Shoppers are reaching for more in-house brands to save money as inflation surged to a new four-decade high in June.
"Inflation on consumer products has opened the door for private labels to gain consumer awareness and engagement due to higher prices and shrunken sizes," Mark Kohlenberg told FOX Business. Kohlenberg is the CEO and founder of luxury men’s footwear and accessories brands Moral Code and Milwaukee Boot Company.
As a result, "it has suddenly enabled consumers that would previously only consider branded products — out of sheer habit or a belief that branded products were better — to now expand their consideration set and now include private label products within their buying patterns," he added.
Gristedes & D'Agostino Supermarkets Chief Operating Officer Joe Parisi told FOX Business that many bigger chains have seen growth in their private labels in recent months as buyers look for more ways to cut back on spending.
"As grocery inflation continues customers are looking to private label versus brand names because they are looking for savings in price," said the head of New York City's largest grocery chain.
CVS Health told FOX Business that it has 12 private labels — otherwise called CVS Store Brand products — which are 20%-40% cheaper than competing brands in its store. Some of these labels include CVS Health, Live Better, Gold Emblem, Total Home and Goodline Grooming Co.
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According to a CVS spokesperson, these CVS Store Brand products rank number one across the majority of categories and account for just under a quarter of all CVS sales.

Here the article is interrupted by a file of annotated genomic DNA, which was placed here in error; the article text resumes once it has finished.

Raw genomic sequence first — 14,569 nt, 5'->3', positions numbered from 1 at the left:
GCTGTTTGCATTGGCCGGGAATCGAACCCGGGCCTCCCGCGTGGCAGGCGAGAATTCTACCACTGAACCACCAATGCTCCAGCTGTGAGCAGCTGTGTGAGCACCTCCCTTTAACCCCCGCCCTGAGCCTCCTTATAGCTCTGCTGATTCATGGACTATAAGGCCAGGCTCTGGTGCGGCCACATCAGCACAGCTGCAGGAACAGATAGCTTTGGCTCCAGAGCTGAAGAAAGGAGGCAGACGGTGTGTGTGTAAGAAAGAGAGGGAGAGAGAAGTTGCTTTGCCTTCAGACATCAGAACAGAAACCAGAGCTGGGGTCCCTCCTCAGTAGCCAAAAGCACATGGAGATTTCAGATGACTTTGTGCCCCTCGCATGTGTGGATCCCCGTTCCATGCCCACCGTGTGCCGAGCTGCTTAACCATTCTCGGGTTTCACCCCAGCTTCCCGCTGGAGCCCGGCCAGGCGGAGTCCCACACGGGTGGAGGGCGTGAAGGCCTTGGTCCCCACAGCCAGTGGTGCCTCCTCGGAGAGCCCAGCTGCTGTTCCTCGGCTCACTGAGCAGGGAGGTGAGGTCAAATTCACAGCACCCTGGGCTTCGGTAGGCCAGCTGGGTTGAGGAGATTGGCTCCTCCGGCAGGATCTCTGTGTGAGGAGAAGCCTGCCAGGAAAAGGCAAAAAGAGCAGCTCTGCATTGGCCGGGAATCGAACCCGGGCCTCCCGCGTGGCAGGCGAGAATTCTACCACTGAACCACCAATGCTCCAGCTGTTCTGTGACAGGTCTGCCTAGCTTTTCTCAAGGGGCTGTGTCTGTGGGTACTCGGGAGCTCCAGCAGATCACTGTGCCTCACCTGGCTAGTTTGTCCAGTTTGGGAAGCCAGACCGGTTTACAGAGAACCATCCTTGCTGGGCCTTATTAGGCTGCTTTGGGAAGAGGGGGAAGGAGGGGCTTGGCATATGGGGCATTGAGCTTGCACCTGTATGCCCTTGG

The CVS Health line — in particular — "remains the top-selling brand in the front store business at CVS Pharmacy, outselling national brands in most of our healthcare categories," according to the spokesperson.
Rival drugstore chain Walgreens Boots Alliance also saw a boost in its Walgreens branded items.
"Our front-end momentum is bolstered through our owned brand loyalty and omnichannel initiatives," the Illinois-based company said in an earnings report last month.
Walgreens Chief Merchandising Officer Luke Rauch told FOX Business the company recognizes that the role Walgreens branded items "can play in the current inflationary environment is more important than ever."
The integrated healthcare, pharmacy and retailer also plans to continue focusing on "increasing the breadth and value of our owned brand offering."
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Walmart is seeing a similar trend.
"Consumers are feeling inflation pressures as evidenced by an increase in grocery private brand penetration," Walmart CFO Brett Briggs told investors during a recent earnings call in April.
Walmart U.S. President and CEO John Furner told investors that the world's largest retailer by sales saw consumers "trading from brands to private brands" particularly in the deli, lunch meat, bacon and dairy categories.
Minneapolis-based Target has also been seeing strong growth in its private labels.
Target's owned brand portfolio, which consists of more than 45 owned brands, grew by 18% in 2021.
In its most recent earnings report, Target Chief Growth Officer Christina Hennington said the company's brand portfolio "continues to grow faster than total sales, as it has quarter-after-quarter for years now."
In order to remain competitive, "strong retailers and brands understand that private label can not just mean slapping your name on a generic or commonplace product but instead has to offer the consumer multiple advantages and reasons to buy," according to Kohlenberg.
If private labels continue to deliver quality and value to the consumer over other brand products then "they stand a good chance of sticking and maintaining this customer" for the long term, he added.